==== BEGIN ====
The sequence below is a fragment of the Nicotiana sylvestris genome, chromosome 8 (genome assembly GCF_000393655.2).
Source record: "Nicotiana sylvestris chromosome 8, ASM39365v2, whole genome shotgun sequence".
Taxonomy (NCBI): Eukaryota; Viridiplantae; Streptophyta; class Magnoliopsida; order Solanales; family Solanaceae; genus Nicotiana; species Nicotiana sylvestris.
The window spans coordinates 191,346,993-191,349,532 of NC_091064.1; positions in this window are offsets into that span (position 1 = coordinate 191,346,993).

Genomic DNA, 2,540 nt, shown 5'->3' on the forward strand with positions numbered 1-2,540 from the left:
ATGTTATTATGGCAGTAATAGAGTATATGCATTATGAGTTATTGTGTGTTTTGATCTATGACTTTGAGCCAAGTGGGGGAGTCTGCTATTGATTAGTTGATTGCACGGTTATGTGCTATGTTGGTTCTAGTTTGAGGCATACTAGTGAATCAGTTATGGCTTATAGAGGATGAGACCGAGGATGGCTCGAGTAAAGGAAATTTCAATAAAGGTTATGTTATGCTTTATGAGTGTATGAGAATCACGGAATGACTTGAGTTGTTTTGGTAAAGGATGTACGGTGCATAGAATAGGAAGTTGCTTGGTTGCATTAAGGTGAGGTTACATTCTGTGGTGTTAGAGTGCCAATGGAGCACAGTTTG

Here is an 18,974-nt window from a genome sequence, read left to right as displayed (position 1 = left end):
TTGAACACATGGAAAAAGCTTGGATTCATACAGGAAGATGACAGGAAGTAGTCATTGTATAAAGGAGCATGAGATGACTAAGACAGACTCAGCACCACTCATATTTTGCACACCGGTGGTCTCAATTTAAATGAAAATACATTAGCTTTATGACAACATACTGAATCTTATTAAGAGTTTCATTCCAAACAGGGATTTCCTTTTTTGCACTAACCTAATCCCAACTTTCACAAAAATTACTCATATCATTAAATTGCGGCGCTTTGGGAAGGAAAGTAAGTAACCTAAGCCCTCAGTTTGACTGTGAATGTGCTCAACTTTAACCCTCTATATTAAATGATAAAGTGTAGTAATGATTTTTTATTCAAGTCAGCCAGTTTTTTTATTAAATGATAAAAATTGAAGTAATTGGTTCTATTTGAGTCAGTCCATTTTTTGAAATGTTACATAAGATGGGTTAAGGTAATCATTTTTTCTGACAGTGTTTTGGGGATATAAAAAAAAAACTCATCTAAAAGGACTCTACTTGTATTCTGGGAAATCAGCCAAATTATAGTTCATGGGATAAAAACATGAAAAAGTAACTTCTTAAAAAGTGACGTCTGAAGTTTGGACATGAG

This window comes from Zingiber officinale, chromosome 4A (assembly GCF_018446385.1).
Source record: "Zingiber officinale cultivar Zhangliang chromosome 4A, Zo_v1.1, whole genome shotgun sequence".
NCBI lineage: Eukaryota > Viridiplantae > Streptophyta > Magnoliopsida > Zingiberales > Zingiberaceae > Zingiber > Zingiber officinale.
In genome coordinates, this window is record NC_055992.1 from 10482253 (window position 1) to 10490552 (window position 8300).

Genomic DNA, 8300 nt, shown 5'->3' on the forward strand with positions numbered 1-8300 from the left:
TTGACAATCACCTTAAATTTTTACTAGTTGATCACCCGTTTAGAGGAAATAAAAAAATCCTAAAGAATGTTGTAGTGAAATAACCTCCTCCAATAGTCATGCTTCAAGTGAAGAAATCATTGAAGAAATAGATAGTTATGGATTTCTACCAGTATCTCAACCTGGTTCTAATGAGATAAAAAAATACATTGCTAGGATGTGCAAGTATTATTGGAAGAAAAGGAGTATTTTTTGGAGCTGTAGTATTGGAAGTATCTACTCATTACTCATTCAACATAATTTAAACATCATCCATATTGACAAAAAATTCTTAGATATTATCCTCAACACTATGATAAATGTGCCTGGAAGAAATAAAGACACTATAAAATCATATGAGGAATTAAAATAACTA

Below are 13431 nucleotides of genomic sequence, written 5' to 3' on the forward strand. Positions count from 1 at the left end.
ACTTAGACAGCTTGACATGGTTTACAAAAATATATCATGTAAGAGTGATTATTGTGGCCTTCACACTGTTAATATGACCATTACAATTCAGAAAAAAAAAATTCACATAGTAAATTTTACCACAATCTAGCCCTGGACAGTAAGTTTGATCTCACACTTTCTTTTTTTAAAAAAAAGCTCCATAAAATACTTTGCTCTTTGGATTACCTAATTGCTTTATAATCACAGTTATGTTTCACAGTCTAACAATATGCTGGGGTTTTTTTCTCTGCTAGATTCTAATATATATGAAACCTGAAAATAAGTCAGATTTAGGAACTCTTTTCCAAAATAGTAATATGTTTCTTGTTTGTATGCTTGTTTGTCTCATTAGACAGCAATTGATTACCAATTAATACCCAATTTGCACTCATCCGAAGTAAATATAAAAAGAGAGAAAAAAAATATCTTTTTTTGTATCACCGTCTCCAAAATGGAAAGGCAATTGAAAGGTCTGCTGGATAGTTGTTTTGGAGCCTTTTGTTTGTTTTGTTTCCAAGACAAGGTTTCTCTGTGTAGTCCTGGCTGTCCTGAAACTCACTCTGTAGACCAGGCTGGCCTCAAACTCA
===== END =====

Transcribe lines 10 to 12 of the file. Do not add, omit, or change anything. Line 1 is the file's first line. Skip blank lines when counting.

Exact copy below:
Source record: "Zingiber officinale cultivar Zhangliang chromosome 4A, Zo_v1.1, whole genome shotgun sequence".
NCBI lineage: Eukaryota > Viridiplantae > Streptophyta > Magnoliopsida > Zingiberales > Zingiberaceae > Zingiber > Zingiber officinale.
In genome coordinates, this window is record NC_055992.1 from 10482253 (window position 1) to 10490552 (window position 8300).